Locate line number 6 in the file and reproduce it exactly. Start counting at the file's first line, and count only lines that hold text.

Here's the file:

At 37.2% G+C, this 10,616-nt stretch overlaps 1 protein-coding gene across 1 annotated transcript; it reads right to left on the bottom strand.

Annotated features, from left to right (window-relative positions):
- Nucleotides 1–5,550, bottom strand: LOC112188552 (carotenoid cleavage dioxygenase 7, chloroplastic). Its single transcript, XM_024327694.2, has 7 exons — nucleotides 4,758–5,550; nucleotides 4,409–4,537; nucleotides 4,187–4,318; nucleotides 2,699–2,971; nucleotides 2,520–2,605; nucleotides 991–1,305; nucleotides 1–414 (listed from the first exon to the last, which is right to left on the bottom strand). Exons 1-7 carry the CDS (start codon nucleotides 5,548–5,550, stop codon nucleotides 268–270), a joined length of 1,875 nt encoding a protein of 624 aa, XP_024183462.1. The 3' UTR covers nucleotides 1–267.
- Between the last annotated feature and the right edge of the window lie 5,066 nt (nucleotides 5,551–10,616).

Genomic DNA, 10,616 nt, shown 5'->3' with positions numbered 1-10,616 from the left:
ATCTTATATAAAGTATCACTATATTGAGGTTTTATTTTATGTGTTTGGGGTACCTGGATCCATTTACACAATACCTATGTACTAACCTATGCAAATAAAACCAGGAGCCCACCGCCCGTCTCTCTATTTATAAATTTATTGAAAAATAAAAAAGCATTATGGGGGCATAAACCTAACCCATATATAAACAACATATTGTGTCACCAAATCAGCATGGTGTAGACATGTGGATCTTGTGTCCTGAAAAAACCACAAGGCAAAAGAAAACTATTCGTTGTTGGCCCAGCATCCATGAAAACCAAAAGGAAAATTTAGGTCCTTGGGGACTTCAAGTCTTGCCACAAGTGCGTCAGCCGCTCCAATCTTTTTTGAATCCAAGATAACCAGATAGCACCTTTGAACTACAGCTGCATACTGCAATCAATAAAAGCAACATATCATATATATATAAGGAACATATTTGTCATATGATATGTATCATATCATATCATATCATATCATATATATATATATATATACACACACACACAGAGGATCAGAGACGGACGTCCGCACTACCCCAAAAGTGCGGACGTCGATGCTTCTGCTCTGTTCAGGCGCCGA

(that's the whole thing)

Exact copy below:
ATCTTATATAAAGTATCACTATATTGAGGTTTTATTTTATGTGTTTGGGGTACCTGGATCCATTTACACAATACCTATGTACTAACCTATGCAAATAAAACCAGGAGCCCACCGCCCGTCTCTCTATTTATAAATTTATTGAAAAATAAAAAAGCATTATGGGGGCATAAACCTAACCCATATATAAACAACATATTGTGTCACCAAATCAGCATGGTGTAGACATGTGGATCTTGTGTCCTGAAAAAACCACAAGGCAAAAGAAAACTATTCGTTGTTGGCCCAGCATCCATGAAAACCAAAAGGAAAATTTAGGTCCTTGGGGACTTCAAGTCTTGCCACAAGTGCGTCAGCCGCTCCAATCTTTTTTGAATCCAAGATAACCAGATAGCACCTTTGAACTACAGCTGCATACTGCAATCAATAAAAGCAACATATCATATATATATAAGGAACATATTTGTCATATGATATGTATCATATCATATCATATCATATCATATATATATATATATATACACACACACACAGAGGATCAGAGACGGACGTCCGCACTACCCCAAAAGTGCGGACGTCGATGCTTCTGCTCTGTTCAGGCGCCGA